The D minor triad, more commonly called the D minor chord, is a minor triad consisting of the notes D, F and A. Here it is on the treble clef staff:
… and on the piano:
Here is the D minor chord on the bass clef staff:
As a minor triad, the D minor chord consists of a minor third plus a major third. The interval from D to F is a minor third, while the interval between F and A is a major third.
If the root of the D minor chord – D – is the bass note (i.e., the bottom note), then the chord is in root position:
If the third of the chord – F – is the bottom note, then the chord is in first inversion:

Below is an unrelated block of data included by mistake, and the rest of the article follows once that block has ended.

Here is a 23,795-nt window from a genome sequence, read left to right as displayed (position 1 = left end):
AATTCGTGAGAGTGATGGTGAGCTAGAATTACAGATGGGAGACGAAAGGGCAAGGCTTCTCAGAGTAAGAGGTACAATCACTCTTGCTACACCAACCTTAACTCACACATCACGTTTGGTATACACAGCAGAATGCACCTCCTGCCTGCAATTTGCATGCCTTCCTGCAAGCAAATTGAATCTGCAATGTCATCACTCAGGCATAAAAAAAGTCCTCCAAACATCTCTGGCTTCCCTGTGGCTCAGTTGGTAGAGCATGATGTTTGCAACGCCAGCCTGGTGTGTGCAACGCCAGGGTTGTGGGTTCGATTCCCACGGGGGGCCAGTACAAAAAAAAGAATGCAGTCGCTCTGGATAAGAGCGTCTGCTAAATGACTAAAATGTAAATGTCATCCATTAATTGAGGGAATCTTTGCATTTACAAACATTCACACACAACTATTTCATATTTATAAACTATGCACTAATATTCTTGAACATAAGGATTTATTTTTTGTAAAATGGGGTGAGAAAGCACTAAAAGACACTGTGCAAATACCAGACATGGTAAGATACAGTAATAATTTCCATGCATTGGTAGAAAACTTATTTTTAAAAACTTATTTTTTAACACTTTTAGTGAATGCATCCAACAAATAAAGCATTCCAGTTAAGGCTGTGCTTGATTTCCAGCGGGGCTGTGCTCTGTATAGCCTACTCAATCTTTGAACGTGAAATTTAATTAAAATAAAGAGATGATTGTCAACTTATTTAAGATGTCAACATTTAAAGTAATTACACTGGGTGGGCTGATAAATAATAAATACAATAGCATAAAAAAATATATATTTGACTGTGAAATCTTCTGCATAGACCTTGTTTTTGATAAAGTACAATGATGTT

If the fifth of the chord – A – is the bass note, then the chord is in second inversion. (A is called the fifth of the chord because the interval from the root D to A is a fifth.)
If the notes of a chord are played one after the other, the chord is said to be arpeggiated. Here are the standard fingerings for arpeggios of the D minor chord. Make sure you learn these fingerings!
(If you don’t understand the below notation, you should start with my How to Read Sheet Music course.)
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